The Forsaken by Lisa M. Stasse
Published: 2nd August 2012
By: Orchard Books
My rating: 4 of 5 stars
Alenna is shocked when she wakes up on the wheel, an island where kids who fail the GPPT test are sent. The GPPT is a test to identify future criminals and separate them from society. She was sure that she would pass.
She's heard the horror stories about the island, where the resident kids have a life expectancy of only 18 years. Scared and not knowing what to do, she starts to explore and comes across a boy who seems to have been dropped off at the same time as her, David.
As they try to find somewhere to spend the night, they are attacked by drones, wild kids who wear cloaks and paint their faces and are loyal to the monk. Alenna gets saved by Gatya, a warrior girl from one of the remaining villages not under the rule of the monk, but they can't save David and he is taken away by the drones, where they tell Alenna, he will either be killed or brain washed into their beliefs.
At the village, she meets Liam who she feels a connection with immediately and he apparently feels it too. This village is run by Viedman and he plans an expedition to head to the grey sector in the hope of finding a way off the island. This is an extremely dangerous trip where they have to cross into enemy territory and they know they won't all survive. But after hearing rumours that her parents were on the island, she knows she must go along if she is to ever find out what happened to her parents who were taken away when she was ten years old, and she was taken to an orphanage.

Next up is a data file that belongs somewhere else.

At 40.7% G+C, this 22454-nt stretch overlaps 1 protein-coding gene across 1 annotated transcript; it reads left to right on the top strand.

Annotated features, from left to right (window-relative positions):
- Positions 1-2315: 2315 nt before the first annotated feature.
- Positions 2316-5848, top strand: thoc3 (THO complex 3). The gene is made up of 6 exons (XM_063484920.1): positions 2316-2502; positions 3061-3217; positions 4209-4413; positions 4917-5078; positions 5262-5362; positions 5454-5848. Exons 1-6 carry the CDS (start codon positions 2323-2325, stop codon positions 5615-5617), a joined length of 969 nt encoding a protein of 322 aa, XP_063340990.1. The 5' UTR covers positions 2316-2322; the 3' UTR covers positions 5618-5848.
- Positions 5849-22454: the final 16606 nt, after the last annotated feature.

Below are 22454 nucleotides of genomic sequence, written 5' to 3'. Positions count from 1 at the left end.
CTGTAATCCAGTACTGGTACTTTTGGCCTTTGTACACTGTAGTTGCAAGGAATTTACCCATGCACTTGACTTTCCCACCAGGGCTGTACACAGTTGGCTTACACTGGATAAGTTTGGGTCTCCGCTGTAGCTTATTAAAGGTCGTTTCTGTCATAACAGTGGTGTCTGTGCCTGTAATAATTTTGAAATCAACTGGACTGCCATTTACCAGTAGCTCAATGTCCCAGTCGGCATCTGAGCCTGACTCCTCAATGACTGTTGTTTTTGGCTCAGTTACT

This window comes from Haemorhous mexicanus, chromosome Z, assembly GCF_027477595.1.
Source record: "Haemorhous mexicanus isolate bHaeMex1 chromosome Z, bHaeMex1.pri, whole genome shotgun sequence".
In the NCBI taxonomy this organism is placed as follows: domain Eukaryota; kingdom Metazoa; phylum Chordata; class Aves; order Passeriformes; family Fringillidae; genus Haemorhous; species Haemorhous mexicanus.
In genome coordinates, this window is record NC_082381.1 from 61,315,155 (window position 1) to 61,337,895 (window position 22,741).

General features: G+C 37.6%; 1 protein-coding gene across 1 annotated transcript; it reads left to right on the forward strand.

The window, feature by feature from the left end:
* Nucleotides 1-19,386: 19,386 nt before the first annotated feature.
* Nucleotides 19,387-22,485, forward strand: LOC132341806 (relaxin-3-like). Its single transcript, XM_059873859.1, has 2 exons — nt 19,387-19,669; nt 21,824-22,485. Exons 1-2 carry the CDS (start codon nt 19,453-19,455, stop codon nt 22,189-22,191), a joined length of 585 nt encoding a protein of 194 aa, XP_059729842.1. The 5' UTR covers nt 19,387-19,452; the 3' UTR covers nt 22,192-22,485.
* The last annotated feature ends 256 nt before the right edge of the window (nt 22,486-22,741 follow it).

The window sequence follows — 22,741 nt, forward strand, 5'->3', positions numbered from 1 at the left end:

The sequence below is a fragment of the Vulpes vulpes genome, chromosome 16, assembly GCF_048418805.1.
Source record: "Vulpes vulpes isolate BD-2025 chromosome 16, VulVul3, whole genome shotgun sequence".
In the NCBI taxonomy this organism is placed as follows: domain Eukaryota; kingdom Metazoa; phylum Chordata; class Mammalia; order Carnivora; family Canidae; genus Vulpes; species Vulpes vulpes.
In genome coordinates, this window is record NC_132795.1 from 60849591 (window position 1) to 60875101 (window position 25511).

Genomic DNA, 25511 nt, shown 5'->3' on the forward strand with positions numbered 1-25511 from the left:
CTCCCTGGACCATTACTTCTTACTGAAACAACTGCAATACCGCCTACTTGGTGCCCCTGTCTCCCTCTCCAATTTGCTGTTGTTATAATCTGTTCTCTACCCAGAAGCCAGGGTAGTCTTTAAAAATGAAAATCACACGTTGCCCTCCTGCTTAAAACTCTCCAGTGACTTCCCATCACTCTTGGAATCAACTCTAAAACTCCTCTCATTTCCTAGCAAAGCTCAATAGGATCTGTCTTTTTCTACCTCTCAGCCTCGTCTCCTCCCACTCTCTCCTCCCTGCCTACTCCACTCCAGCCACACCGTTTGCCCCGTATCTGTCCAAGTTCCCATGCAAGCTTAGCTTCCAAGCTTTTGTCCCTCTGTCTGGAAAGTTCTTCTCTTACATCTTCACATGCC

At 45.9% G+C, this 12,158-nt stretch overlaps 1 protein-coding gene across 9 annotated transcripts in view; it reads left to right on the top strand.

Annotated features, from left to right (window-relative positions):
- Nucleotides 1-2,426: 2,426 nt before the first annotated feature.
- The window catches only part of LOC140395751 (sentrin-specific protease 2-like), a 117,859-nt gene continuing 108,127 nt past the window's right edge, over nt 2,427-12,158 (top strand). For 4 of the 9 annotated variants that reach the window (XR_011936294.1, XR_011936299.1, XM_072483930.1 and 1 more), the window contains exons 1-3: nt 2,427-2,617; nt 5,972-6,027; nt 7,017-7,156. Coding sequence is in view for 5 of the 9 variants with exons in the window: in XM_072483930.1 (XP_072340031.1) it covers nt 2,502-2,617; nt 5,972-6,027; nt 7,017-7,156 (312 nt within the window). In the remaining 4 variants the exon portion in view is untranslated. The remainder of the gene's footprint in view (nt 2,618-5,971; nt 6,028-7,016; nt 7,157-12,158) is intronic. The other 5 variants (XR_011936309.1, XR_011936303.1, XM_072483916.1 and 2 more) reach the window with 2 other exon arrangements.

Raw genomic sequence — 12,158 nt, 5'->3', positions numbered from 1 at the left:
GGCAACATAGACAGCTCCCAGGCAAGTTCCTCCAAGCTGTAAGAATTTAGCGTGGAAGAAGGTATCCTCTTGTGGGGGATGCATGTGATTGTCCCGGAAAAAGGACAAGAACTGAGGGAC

There was some info dumping on the first few pages which had my mind wandering but the story picked up when Alenna landed on the island, though I enjoyed the second half of this book more than the first.
I didn't feel the connection or the romance between Alenna and Liam until the end and he wouldn't have been my favourite of characters, but by the end of the book, which was surprising itself, I had warmed up to him a lot. It also took me a while to warm up to Alenna, but as her character grows throughout the story, I started to like her a lot more. She's courageous and emphatic and looks out for those around her.
The writing style was kind of odd at times when some of the sentences felt stunted, like there should have been commas instead of full stops, but really, it didn't take from my reading experience. This book wasn't amazing me at the beginning but something kept me going and I was looking forward to solving the mystery of the gray sector and the feelers. The last third of this book was when it really became interesting and the path it took me down was unexpected, but very welcome. I'm looking forward to the next book in this series.